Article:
"Say what you have to say, and not what you ought."
~ Henry David Thoreau

Sunday, May 4, 2014

C-SPAN Cities Tour Featuring Ogden

Ogden was abuzz with excitement last month after being selected to be featured on the C-SPAN cities tour. Ogden tends to get a bad rap in Utah. It's long been known as a rough town, blue collar and full of Gentiles. It's not unusual to hear it referred to as Dogden, a reference to the awful smell that sometimes permeates the city when the local dog food factory is in production mode. Only the locals speak the shorthand of saying "It's a dog food day" while wrinkling up our noses and then continuing on with our lives. It's a small price to pay for living in such a beautiful town. 

Anyway, I digress. Ogden IS a unique city and people who live here love to talk about our town. Personally, I don't mind others thinking it's an undesirable place to visit or live. I like the small town personality, low cost of living and beautiful surroundings and definitely don't want Ogden to turn into another trendy, resort-like town. We had a chance to brag about our city and show off its many unique features during the week C-SPAN was here. They even paid a visit to our Junior League of Ogden Oasis Community Garden where we had the chance to share our vision and progress on our inner-city oasis. 

Mike, Gillian and I at the 25th St. Harvest Moon Fest 
The footage from the tour is airing this weekend and can be found online here. http://series.c-span.org/LocalContent/Ogden/http://series.c-span.org/LocalContent/Ogden. It's full of interesting stories about many local landmarks and unique history. I'm one of Ogden's biggest cheerleaders and am more than proud of how our little city and its many charms shine in the videos. If you take the time to watch some, or all, of the videos, I suggest starting with the one titled "25th Street Confidential: Drama, Decadence, and Dissipation along Ogden's Rowdiest Road.

Me and Gillian behind Union Station
Photo by Cat Palmer, used with permission
It will give you a glimpse into a street that plays a large part in my life, one that I visit several times a week. I never tire of its charms. The view looking west down the street to Union Station is one of my favorites, not only because of its beauty but also because I have sentimental and fond memories of Union Station. I come from a family of railroaders and love everything about train travel and railroad history. In fact, my great-great grandfather helped paint Union Station (I think it was the second station which was re-built after the first one burned). When I was very young we used to catch the train there to go visit my grandparents in Grand Junction, CO. I remember sitting on the long wooden benches, holding a sack lunch, bursting with excitement about our journey. My brother and I once even rode unaccompanied from Ogden to Grand Junction when we were around 7 and 9 years old. I asked my mom how on earth she dared put two young children alone on a train for a 7-hour journey. She reminded me that everyone working on the train knew who we were and looked out for us. My grandpa was the station master in Grand Junction and they would have had to answer to him if anything happened to us! The picture below was taken a few years ago on some tracks behind Union Station and perfectly captures the happiness I feel every time I hear a train speed by. Sometimes from my house five miles to the east I can hear the train whistles blow. They always remind me of my grandpa and make me feel a little wistful and nostalgic.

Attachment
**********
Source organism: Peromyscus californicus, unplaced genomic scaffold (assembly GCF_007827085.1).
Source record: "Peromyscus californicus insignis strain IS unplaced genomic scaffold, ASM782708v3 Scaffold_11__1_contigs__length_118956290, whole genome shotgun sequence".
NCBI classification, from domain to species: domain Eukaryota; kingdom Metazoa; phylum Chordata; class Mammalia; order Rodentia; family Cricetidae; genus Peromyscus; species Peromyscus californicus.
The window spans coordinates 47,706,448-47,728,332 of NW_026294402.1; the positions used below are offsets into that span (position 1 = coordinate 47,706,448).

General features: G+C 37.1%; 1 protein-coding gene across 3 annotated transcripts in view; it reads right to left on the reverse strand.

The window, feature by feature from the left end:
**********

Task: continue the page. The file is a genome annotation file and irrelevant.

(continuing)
May 2012
Notice the picture at the top of the page in the link above. The shot is looking east to the mountains that are ever-present in my life. I live in the foothills just a few blocks below them. Every day as I drive up the hill towards home I look at those mountains. It's a sight that symbolizes home to me.

The storefront of what is now the Lighthouse Lounge. 
And then there's 25th Street. It's where we go to eat and drink and socialize. I never miss the street festivals there. Twice, I've crossed the finish line at the end of the Ogden 1/2 marathon at the intersection of 25th Street and Grant Avenue. The building right next to the alley leading to the notorious Electric Alley is where my hairdresser's building is. I can't count the times I've walked through that alley, but it has to be in the hundreds. Mike's bar, the Lighthouse Lounge, is on the far west end of 25th Street, very close to Union Station. The upstairs rooms used to house high-end working girls. The rooms they used even had bathrooms! Supposedly one was murdered there during the 40's. The main level has been a bar for several decades and there are plenty of good stories about the place, which old-timers love to stop in and tell. The last bar there before the Lighthouse moved in was a motorcycle bar where the local Sundowners often gathered. Just last night we learned that in the 70's a drunken man once fell to his death from a balcony above the back door. In the basement there's a hidden panel with a small storage area that was used to hide liquor during Prohibition when there was an illegal speakeasy there. If only those walls could talk. 

I could go on and on about O-town's charms, but I'll let you watch the videos and discover them for yourself. Enjoy! 
The present day Lighthouse Lounge
The Lighthouse Lounge sign is a well-known Ogden icon and is designated as a historic sign.


  1. I didn't realize that Ogden had such a complicated relationship with the rest of Utah. I remember driving there and being amazed at the beauty of the place. If I ever make it back there, I'll stop by the train station. :-)

  2. I don't know much about Ogden, though more now than I did! Very interesting and intriguing. You are indeed a wonderful ambassador!


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